Potential pollination maintenance by an exotic allodapine bee under climate change scenarios in the Indo-Pacific region

D. P. Silva, S. V.C. Groom, C. R.B. da Silva, M. I. Stevens, M. P. Schwarz

Research output: Contribution to journalArticleResearchpeer-review

3 Citations (Scopus)


Recent studies suggest an alarming decline in pollinators across many regions of the world due to multiple factors. One potential factor is climate change, which poses both direct and indirect threats to pollinator populations. To help ameliorate the impact of declining populations on the function of ecological and agricultural systems, there is a need to identify species that may adapt to limit the magnitude of this pollination deficit. The South West Pacific has a highly depauperate endemic bee diversity and numerous non-indigenous species, including honeybees. One allodapine bee, Braunsapis puangensis, has been accidentally introduced to Fiji where it has rapidly spread across multiple islands and become locally abundant. It is a long-tongued bee, unaffected by honeybee pathogens, and has the potential to become an important crop pollinator. Here, we model the distribution of this species under different climate scenarios to determine how it is likely to respond to future climate change. We show that its distribution is unlikely to contract, but potentially expand with climate warming. These scenarios therefore indicate that the plasticity in B. puangensis populations may allow it to represent an important crop pollinator in this region should honeybee populations decline.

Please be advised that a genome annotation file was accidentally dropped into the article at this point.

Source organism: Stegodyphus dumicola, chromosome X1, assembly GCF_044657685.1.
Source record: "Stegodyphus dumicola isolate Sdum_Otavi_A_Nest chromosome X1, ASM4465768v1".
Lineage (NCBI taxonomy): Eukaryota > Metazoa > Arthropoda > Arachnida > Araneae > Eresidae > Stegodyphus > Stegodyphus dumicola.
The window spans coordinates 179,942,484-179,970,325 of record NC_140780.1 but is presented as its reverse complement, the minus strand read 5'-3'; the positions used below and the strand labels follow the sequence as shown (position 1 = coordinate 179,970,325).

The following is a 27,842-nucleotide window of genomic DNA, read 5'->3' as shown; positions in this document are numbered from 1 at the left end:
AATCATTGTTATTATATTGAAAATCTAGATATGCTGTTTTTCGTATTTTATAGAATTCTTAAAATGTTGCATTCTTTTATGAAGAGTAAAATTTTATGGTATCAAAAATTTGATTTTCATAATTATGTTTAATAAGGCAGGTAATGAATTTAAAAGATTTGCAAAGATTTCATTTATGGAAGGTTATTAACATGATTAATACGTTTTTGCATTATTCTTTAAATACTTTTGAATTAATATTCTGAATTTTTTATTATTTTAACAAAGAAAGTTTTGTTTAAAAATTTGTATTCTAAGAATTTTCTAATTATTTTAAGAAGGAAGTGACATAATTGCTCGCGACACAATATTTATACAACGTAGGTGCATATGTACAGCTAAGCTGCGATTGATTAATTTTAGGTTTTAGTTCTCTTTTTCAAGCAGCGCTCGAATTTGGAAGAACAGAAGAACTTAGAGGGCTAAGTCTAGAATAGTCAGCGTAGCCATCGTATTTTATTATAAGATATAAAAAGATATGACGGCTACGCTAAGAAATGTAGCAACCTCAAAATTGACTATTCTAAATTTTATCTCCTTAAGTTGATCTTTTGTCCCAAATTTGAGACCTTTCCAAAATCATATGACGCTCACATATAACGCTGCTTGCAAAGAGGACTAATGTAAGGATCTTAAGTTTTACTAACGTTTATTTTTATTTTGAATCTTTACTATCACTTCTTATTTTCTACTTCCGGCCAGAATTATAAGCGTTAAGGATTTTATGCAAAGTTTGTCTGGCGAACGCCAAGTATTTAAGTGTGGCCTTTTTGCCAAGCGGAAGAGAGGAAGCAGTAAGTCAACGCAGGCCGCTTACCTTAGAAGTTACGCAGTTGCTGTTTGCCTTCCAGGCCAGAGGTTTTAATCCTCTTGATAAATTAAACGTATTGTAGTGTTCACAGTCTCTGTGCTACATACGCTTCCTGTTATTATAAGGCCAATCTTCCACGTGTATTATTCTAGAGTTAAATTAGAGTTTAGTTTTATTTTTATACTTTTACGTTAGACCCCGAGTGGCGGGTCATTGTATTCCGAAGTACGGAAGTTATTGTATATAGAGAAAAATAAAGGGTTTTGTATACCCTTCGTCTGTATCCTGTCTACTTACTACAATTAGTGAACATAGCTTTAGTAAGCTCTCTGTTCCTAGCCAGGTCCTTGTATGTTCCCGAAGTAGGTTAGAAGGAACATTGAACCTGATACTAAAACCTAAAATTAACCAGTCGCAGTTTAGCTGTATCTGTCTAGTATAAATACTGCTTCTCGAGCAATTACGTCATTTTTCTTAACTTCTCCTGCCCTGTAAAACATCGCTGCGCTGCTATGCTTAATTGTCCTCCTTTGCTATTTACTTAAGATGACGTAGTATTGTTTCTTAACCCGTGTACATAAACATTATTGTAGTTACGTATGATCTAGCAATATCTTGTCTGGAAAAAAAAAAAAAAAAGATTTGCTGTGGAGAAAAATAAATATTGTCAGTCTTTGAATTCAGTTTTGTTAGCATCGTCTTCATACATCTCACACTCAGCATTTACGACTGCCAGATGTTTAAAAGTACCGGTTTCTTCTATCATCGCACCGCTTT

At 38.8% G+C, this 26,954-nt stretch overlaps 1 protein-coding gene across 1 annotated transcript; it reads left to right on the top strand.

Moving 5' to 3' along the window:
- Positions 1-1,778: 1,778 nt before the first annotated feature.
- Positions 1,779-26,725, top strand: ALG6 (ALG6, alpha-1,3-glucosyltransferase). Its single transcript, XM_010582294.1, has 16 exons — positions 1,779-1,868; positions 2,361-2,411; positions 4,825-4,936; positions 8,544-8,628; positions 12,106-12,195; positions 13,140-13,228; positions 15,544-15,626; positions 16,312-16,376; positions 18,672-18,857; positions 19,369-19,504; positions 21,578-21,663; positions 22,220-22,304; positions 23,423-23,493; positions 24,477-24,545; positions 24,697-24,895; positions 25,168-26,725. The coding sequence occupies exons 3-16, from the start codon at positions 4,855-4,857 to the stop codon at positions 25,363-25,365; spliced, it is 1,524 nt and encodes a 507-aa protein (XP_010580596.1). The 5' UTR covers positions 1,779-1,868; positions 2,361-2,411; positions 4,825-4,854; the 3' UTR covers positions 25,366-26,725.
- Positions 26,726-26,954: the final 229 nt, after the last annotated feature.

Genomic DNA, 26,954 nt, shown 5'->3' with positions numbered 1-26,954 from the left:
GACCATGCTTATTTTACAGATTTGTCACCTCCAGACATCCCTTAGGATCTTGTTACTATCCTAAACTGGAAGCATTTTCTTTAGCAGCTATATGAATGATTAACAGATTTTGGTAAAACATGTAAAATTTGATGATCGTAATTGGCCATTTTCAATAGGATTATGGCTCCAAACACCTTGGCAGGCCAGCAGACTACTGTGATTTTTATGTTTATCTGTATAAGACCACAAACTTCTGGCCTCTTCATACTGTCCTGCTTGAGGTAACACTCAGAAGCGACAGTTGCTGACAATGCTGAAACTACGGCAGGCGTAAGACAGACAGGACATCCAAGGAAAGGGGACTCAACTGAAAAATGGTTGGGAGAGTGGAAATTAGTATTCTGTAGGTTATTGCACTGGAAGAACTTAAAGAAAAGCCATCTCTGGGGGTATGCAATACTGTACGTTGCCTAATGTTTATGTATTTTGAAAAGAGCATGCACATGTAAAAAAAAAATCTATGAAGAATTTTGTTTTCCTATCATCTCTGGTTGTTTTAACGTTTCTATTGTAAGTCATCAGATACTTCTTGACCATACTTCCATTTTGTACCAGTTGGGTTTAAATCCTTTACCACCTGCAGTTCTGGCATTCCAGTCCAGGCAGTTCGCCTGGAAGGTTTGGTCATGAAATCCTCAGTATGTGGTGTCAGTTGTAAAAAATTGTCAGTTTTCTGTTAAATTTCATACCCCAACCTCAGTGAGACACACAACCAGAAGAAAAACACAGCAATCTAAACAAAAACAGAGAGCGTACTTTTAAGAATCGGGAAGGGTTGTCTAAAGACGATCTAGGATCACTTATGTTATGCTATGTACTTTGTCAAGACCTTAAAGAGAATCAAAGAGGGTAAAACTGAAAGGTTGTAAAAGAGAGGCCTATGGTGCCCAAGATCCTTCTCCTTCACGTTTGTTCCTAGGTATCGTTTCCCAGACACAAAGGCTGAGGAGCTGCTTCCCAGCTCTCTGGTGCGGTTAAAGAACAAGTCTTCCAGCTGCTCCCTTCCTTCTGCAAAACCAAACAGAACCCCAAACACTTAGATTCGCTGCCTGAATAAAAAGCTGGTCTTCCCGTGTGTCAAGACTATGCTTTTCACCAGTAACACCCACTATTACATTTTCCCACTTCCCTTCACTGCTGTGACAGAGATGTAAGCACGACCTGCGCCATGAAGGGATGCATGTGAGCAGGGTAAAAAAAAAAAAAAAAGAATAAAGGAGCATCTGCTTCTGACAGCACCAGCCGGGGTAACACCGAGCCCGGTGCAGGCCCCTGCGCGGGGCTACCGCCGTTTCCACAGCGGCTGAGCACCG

Original languageEnglish
Pages (from-to)122-132
Number of pages11
JournalJournal of Applied Entomology
Issue number1-2
Publication statusPublished - 1 Feb 2017
Externally publishedYes


  • Australia
  • climate change
  • distribution models
  • exotic bee
  • New Zealand
  • Pacific Islands

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